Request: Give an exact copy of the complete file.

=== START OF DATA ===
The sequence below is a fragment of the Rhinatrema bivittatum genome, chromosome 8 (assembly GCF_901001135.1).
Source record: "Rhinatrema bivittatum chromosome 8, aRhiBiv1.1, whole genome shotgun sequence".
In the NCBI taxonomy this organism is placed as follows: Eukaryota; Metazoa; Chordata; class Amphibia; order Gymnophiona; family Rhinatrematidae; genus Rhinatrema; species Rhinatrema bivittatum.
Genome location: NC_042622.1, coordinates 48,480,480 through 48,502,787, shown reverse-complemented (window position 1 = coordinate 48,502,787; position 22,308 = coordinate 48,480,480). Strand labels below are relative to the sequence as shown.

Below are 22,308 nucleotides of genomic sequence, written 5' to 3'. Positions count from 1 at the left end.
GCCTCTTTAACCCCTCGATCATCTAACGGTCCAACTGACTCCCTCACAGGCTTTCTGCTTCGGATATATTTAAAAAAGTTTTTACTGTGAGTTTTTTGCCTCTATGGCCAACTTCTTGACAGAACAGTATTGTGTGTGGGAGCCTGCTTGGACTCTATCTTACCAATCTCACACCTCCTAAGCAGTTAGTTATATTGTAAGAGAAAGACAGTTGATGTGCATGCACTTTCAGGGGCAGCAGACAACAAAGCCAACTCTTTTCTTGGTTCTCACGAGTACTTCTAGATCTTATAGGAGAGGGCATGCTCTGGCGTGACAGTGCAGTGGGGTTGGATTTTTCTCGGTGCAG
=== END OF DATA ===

The sequence below is a fragment of the Rhinatrema bivittatum genome, chromosome 8 (assembly GCF_901001135.1).
Source record: "Rhinatrema bivittatum chromosome 8, aRhiBiv1.1, whole genome shotgun sequence".
In the NCBI taxonomy this organism is placed as follows: Eukaryota; Metazoa; Chordata; class Amphibia; order Gymnophiona; family Rhinatrematidae; genus Rhinatrema; species Rhinatrema bivittatum.
Genome location: NC_042622.1, coordinates 48,480,480 through 48,502,787, shown reverse-complemented (window position 1 = coordinate 48,502,787; position 22,308 = coordinate 48,480,480). Strand labels below are relative to the sequence as shown.

Below are 22,308 nucleotides of genomic sequence, written 5' to 3'. Positions count from 1 at the left end.
GCCTCTTTAACCCCTCGATCATCTAACGGTCCAACTGACTCCCTCACAGGCTTTCTGCTTCGGATATATTTAAAAAAGTTTTTACTGTGAGTTTTTTGCCTCTATGGCCAACTTCTTGACAGAACAGTATTGTGTGTGGGAGCCTGCTTGGACTCTATCTTACCAATCTCACACCTCCTAAGCAGTTAGTTATATTGTAAGAGAAAGACAGTTGATGTGCATGCACTTTCAGGGGCAGCAGACAACAAAGCCAACTCTTTTCTTGGTTCTCACGAGTACTTCTAGATCTTATAGGAGAGGGCATGCTCTGGCGTGACAGTGCAGTGGGGTTGGATTTTTCTCGGTGCAG